Updated May 6, 2020 - 6:47 pm
Las Vegas City Attorney Brad Jerbic is leaving City Hall for the private sector July 1, stepping away from his role after nearly 28 years, the city said Wednesday.
Jerbic, 62, joined the city in 1992 as the first city attorney to be appointed by the City Council. Prior to his appointment, top municipal prosecutors were either elected or hand-picked by the city manager until Nevada lawmakers approved changes to the city’s charter.
He has spent 34 years in public service, having worked in the Clark County district attorney’s office and U.S. attorney’s office prior to joining Las Vegas, according to the city.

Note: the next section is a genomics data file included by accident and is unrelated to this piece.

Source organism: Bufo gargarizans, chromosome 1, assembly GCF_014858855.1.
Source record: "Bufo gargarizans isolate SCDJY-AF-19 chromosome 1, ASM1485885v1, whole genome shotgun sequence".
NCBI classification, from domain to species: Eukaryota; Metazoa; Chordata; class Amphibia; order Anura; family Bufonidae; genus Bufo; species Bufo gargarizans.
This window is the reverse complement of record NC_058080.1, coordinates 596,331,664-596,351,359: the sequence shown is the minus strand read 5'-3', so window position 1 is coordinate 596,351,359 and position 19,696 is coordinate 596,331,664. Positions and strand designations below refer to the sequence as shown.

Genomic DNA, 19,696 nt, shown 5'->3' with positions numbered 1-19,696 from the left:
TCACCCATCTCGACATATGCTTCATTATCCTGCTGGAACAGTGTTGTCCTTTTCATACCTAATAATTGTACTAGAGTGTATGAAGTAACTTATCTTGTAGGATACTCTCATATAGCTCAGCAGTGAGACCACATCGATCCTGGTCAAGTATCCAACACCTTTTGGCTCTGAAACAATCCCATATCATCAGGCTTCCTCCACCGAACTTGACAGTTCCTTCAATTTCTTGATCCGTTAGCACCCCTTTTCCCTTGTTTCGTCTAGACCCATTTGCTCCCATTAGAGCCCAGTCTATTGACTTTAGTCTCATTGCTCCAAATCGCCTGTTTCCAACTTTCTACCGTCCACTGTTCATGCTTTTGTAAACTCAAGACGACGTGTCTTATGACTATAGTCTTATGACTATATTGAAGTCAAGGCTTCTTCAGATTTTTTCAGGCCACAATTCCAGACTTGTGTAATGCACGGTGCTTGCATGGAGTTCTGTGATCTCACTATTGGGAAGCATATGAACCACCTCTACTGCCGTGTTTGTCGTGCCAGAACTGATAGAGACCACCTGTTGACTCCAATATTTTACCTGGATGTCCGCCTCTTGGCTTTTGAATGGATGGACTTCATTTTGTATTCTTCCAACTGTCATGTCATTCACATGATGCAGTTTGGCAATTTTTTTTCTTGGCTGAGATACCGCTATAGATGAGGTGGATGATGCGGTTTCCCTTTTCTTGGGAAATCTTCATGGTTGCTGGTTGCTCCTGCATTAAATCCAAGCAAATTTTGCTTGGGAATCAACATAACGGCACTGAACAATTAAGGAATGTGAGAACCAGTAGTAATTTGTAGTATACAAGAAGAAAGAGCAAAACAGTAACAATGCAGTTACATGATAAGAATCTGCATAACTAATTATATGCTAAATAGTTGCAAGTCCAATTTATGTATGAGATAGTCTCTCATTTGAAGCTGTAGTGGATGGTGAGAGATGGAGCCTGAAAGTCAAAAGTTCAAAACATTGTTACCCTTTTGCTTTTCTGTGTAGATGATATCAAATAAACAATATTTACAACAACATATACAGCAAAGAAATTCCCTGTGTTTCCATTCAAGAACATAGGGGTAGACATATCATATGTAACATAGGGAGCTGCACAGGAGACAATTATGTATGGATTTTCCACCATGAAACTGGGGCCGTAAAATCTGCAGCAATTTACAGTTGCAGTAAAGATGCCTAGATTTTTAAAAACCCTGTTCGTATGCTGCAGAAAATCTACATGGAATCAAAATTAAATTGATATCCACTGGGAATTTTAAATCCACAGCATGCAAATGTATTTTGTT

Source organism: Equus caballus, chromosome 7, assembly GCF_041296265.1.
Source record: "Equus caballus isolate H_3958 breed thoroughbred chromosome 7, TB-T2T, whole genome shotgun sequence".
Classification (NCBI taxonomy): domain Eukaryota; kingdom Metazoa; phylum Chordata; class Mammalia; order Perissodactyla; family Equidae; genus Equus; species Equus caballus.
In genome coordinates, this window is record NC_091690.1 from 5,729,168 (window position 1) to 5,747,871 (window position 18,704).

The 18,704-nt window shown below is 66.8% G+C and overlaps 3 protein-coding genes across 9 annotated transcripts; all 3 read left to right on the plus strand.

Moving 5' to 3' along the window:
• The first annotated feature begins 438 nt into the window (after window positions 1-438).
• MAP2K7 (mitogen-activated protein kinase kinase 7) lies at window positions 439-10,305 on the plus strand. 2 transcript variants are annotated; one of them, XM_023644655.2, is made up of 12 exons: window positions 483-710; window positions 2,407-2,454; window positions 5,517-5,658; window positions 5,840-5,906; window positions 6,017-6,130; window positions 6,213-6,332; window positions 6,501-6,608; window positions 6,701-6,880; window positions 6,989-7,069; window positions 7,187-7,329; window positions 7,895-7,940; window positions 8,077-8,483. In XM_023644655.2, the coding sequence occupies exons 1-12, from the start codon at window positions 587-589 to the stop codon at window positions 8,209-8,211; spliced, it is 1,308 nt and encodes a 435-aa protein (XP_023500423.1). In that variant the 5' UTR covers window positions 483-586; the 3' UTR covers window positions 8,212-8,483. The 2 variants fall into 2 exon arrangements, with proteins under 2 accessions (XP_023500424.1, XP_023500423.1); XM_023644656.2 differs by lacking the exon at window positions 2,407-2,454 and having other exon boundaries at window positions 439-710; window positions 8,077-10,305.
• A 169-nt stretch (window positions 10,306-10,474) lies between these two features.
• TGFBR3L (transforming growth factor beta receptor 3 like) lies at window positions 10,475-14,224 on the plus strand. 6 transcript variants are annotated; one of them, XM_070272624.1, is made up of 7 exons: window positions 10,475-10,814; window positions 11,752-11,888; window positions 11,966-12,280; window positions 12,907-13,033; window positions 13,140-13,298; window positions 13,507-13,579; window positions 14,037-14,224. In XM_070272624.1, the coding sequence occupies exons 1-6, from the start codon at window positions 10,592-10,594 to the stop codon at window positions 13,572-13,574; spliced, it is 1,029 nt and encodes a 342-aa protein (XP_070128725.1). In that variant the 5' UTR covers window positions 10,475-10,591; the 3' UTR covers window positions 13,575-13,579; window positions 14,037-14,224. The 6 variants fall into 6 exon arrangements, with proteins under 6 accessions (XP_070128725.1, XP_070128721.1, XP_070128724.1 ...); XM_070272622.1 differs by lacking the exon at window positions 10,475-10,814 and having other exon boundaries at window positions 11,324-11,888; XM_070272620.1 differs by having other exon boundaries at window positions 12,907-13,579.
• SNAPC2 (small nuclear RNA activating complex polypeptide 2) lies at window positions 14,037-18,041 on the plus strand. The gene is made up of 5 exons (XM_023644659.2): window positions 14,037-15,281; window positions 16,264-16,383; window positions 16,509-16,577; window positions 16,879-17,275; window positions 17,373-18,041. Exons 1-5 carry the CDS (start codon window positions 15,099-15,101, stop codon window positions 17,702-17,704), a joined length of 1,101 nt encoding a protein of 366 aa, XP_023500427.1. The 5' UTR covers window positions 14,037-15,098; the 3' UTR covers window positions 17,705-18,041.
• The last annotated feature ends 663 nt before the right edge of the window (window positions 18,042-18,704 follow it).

Jerbic served under Mayors Jan Jones Blackhurst, Oscar Goodman and now Carolyn Goodman. He’s led some of the city’s biggest legal battles, including the rights to protest or conduct street performances on the Fremont Street Experience, the long-running fight over development on the shuttered Badlands golf course and the city’s recently enacted ordinance that bans sleeping or camping on sidewalks when there is space in city shelters.
In the Fremont Street case, Jerbic was credited with helping to arrange a system whereby street performers could exercise their rights within designated areas on the outdoor mall.
Jerbic will continue after his departure to work on “Project Enchilada,” the revitalization effort downtown, although without pay, the city said.
His replacement will be chosen by the City Council, but it was not immediately clear when that decision will come.